In early January, President Obama announced that UT will lead the Institute
for Advanced Composites Manufacturing Innovation, or IACMI, a $259 million public-private partnership. The Institute reflects a $70 million commitment from the US Department of Energy (DOE) and $189 million from IACMI’s partners.
Supported by the Department of Energy’s Advanced Manufacturing Office in the Office of Energy Efficiency and Renewable Energy, IACMI is one of five institutes backed by the Obama administration in a recent push to accelerate advanced manufacturing.
The selected team, a 122-member consortium, connects the world’s leading manufacturers across the supply chain with universities and national laboratories pioneering advanced composites technology development and research.
Established as a nonprofit 501(c)(3) in Tennessee by the UT Research Foundation, IACMI has received a $15 million commitment from Tennessee Department of Economic and Community Development as part of an effort to facilitate breakthroughs in manufacturing and materials.
“This project places the university and its partners in a unique position to strengthen Tennessee’s economy,” said UT Knoxville Chancellor Jimmy G. Cheek. “We are very honored to have been selected for this role in shaping the future of composites manufacturing through IACMI. This will build upon our deep collaborations with our consortium partners and spark innovation and growth within our nation’s industries.”
The Institutes are regionally organized around five focus areas: vehicles (Michigan); wind turbines (Colorado); compressed gas storage (Ohio); design, modeling, and simulation (Indiana); and composite materials and processing technology (Tennessee supported by Kentucky).
“The UT Research Foundation’s involvement to establish IACMI was critical to the project’s success and will further the university’s efforts to boost our state’s economic development through the creation of new intellectual property,” said David Millhorn, UT Research Foundation president and CEO, and UT System executive vice president and vice president for research.
IACMI includes founding partners in Tennessee (University of Tennessee and Oak Ridge National Laboratory), Colorado (National Renewable Energy Laboratory), Indiana (Purdue University), Michigan (Michigan State University), Ohio (University of Dayton Research Institute), and Kentucky (University of Kentucky).
Contributors come from many sectors
The Institute will focus on advanced fiber-reinforced polymer composites that combine strong fibers with tough plastics to yield materials that are lighter and stronger than steel.
The Institute has received commitments from large charter corporate contributors such as those with critical connection to the automotive composites supply chain like Ford, Volkswagen, Dow Chemical Company, and DowAksa; premium members with national manufacturing impact like Boeing and Lockheed Martin; and small and medium enterprises like Strongwell Corporation, the world’s leading pultrusion company, and Local Motors, the world’s leading 3D-printed car company, which are both innovation drivers and local to East Tennessee. More than ninety companies across the supply chain support the project.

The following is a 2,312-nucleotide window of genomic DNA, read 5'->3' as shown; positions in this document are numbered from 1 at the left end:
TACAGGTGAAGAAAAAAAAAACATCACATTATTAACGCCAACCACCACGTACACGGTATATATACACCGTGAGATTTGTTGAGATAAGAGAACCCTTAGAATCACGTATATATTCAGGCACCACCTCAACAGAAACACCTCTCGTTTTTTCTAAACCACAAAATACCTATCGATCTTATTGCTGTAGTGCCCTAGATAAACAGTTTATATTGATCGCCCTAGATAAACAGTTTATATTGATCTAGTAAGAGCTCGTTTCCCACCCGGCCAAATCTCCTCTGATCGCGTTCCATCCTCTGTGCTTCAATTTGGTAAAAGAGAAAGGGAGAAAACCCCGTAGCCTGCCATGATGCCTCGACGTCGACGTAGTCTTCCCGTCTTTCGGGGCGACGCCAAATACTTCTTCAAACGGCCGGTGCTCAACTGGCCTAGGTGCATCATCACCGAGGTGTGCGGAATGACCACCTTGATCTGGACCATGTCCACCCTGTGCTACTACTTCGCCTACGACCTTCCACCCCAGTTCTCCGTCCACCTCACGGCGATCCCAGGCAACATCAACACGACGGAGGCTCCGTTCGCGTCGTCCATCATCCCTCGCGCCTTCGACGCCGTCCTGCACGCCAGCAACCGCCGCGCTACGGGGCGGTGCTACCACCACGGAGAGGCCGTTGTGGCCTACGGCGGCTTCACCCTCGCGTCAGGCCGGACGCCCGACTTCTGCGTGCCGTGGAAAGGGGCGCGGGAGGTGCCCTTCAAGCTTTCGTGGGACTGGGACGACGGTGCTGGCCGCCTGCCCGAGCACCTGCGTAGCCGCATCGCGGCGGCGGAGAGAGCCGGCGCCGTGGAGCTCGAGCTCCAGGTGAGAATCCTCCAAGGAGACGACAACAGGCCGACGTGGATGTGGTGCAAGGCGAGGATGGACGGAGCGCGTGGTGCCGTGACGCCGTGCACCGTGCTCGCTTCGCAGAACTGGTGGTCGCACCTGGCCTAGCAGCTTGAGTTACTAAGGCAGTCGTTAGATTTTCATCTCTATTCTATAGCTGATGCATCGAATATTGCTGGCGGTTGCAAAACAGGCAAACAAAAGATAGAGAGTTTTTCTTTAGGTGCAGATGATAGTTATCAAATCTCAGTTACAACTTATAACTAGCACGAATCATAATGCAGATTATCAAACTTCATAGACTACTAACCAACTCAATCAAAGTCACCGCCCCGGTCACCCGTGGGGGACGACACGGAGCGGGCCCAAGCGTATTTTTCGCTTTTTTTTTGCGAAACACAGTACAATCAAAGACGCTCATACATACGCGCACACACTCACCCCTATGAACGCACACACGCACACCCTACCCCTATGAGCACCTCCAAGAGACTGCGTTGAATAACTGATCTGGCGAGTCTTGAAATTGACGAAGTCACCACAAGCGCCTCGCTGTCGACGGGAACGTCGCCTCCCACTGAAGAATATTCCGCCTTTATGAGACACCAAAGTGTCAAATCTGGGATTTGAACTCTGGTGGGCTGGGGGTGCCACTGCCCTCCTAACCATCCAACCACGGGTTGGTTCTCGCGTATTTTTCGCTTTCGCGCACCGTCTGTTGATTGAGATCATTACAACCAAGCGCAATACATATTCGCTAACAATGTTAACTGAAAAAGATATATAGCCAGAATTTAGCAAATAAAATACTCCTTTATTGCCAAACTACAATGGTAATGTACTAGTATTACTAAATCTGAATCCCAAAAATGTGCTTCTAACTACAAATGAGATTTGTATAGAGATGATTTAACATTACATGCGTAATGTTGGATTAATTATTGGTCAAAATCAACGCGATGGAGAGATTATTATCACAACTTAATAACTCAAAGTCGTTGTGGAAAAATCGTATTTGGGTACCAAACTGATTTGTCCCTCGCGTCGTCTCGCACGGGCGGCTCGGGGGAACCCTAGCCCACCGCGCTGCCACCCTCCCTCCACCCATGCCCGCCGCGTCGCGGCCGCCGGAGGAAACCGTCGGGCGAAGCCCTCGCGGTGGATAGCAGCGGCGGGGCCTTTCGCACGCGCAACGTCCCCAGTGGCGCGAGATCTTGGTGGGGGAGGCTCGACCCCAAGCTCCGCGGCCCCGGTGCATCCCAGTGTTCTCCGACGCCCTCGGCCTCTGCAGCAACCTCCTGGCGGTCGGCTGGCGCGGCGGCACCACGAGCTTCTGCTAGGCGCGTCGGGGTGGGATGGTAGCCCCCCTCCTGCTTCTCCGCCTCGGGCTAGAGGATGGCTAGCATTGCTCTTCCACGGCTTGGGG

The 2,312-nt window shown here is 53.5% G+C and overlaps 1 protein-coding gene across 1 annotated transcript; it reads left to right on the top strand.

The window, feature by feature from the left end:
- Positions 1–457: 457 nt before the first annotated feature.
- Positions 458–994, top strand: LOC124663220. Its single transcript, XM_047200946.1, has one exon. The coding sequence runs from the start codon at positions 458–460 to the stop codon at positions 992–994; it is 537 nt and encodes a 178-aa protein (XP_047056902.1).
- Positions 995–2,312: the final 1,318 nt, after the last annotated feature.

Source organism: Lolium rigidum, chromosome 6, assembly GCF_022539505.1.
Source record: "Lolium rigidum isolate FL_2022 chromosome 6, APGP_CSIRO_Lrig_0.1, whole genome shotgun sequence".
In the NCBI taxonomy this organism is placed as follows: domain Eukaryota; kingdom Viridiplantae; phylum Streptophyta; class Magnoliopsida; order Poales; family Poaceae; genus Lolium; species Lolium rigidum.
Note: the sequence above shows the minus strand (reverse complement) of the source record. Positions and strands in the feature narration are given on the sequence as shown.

While advanced composites are used in selective industries such as aircraft, military vehicles, satellites, and luxury cars, these materials remain expensive, require large amounts of energy to manufacture, and are difficult to recycle. IACMI aims to overcome these barriers by developing low-cost, high-production, energy-efficient manufacturing and recycling processes for the composites sector.
“This has brought together unprecedented commitment from state governments, industry, and research institutions to develop the workforce, create jobs, and increase global manufacturing competitiveness in advanced polymer composites,” said new IACMI CEO Craig Blue a joint ORNL-UT faculty member. “Our state partners include the top five states for automotive employment and companies representing 70 percent of US automotive manufacturing.”
“This opportunity adds to the momentum we’ve already built as a leader in this field,” said Wayne Davis, dean of UT’s College of Engineering. “This selection, along with our Governor’s Chairs, our strategic focus on advanced manufacturing, and our faculty’s applied research into woven composites, carbon fiber, and residual stress in composites all serve to showcase our strategic place in the field of advanced materials. We look forward to our role in advancing manufacturing innovation.”
Helping manufacturing go green
The plan also dovetails with the Energy Department’s Clean Energy Manufacturing Initiative by encouraging collaboration and moving ahead with production methods and materials that require less energy and resources.
“IACMI will be a significant catalyst in advanced composites materials and manufacturing innovation,” said Taylor Eighmy, UT vice chancellor for research and engagement, principal investigator of the project, and co-chair of the Institute’s board of directors.
“We are grateful to the US Department of Energy and President Obama for this opportunity and will build on our extensive and long-standing partnerships to hit the ground running.”